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public class MyGenerics<T extends Number>{
   List<T> = new ArrayList<T>();

   public void addToList(){
     for (ListIterator<T> it; it.hasNext(); ){
         it.next();
         it.add(number());
     }
   }

   public T number(){
     return (T) 5*Math.pi;
   }
}

As far as I can tell, there is no way to tell the compiler "I promise, everything that is returned by number() is some object that extends Number and will be cast to type T, whatever it is, because I am casting it.

I am new to generics, so any help is greatly appreciated. I got around this by subclassing the class, but that semi-misses the point of generics.

And please note that the issue isn't really about adding just one value to a list. The issue is the generics logic. (Just to be clear)

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"I promise, everything that is returned by number() is some object that extends Number and will be cast to type T, whatever it is, because I am casting it." 5*Math.pi returns a double. Even if you could do what you have above, if T is not actually double then the best case scenario would have been ClassCastException. –  Kirk Woll Oct 15 '10 at 23:59
    
Not sure why you would use generics for this, or is it just a simplified example? –  matt b Oct 16 '10 at 0:36
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2 Answers

This problem combines auto-boxing with generics. That ain't going to be pretty.

5 * Math.PI is a primitive double. To be converted to any type of Number object, it needs to be boxed. So, the compiler needs to know the concrete target type for the boxing operation, but it is missing because you are using generics.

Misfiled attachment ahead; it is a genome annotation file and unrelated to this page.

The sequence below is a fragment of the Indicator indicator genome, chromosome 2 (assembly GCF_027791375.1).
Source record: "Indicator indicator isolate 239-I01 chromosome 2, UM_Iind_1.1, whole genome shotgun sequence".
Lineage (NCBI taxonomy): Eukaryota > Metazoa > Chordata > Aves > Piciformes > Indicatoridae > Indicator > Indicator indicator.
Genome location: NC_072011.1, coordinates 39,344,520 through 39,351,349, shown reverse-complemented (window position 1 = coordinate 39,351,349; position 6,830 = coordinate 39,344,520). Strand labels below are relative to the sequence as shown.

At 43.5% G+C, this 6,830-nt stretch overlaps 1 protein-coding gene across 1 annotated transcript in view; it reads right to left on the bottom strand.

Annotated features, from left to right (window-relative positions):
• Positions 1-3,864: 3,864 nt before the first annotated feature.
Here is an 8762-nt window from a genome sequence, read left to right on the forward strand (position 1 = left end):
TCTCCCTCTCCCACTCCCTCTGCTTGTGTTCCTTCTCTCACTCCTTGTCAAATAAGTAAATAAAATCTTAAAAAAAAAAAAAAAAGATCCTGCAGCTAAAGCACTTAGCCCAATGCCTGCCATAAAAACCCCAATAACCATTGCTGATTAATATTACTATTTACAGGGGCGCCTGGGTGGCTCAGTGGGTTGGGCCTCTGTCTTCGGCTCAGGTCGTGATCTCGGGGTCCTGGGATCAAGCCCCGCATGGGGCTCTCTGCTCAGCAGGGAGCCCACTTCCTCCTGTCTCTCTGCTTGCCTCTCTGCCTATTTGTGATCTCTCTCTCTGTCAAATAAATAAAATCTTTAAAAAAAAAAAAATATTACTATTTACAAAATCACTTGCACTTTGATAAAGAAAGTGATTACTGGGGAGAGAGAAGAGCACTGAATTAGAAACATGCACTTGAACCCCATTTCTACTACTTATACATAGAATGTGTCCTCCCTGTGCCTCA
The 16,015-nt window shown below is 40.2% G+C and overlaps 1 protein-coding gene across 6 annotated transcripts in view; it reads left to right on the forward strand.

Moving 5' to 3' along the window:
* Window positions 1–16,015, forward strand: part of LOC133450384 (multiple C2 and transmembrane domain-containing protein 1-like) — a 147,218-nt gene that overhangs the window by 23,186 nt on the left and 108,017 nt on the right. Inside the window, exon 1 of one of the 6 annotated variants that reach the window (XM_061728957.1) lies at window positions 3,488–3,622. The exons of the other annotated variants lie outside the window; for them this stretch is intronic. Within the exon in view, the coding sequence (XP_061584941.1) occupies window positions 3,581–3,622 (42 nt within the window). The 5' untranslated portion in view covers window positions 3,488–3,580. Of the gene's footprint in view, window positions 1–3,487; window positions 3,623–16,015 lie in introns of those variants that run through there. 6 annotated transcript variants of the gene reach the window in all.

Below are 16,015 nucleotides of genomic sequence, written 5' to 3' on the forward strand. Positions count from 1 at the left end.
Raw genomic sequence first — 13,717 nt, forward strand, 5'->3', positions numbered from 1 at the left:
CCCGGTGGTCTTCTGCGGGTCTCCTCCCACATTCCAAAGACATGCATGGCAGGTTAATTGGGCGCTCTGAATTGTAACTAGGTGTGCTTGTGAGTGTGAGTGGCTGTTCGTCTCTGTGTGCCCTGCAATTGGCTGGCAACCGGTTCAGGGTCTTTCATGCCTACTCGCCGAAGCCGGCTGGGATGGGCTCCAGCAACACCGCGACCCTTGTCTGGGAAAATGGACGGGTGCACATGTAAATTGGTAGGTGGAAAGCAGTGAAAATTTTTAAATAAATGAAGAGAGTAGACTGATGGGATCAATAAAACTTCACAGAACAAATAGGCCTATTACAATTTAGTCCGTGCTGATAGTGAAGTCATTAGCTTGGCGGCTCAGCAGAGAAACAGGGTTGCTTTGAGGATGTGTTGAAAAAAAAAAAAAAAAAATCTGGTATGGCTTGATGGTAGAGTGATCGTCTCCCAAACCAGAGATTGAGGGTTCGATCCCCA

If the class is not extended, and number() always returns a double (or Double), don't use use generics; be explicit and use Double in place of T.

If the class is going to be extended, and the number() method is to be overridden, you still know a concrete type. Declare the List (which you neglected to name) in the subclass with a matching type parameter.

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Right. I want to preserve the ability to extend the class, in case I want a similar classes that uses Integers instead of Double. –  Ben B. Oct 16 '10 at 0:38
    
@Ben B. - What do you want to do with the Number objects after they are added to the List? –  erickson Oct 16 '10 at 1:44
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The class definition given by you is telling compiler that you would populate the list with only one particular sub class type of Number.

If you want to mix sub classes, then you should define your method as following

public Number number(){
    return 5*Math.PI;
}

and remove this entire type variable as your method cannot guarantee that all children would be double type

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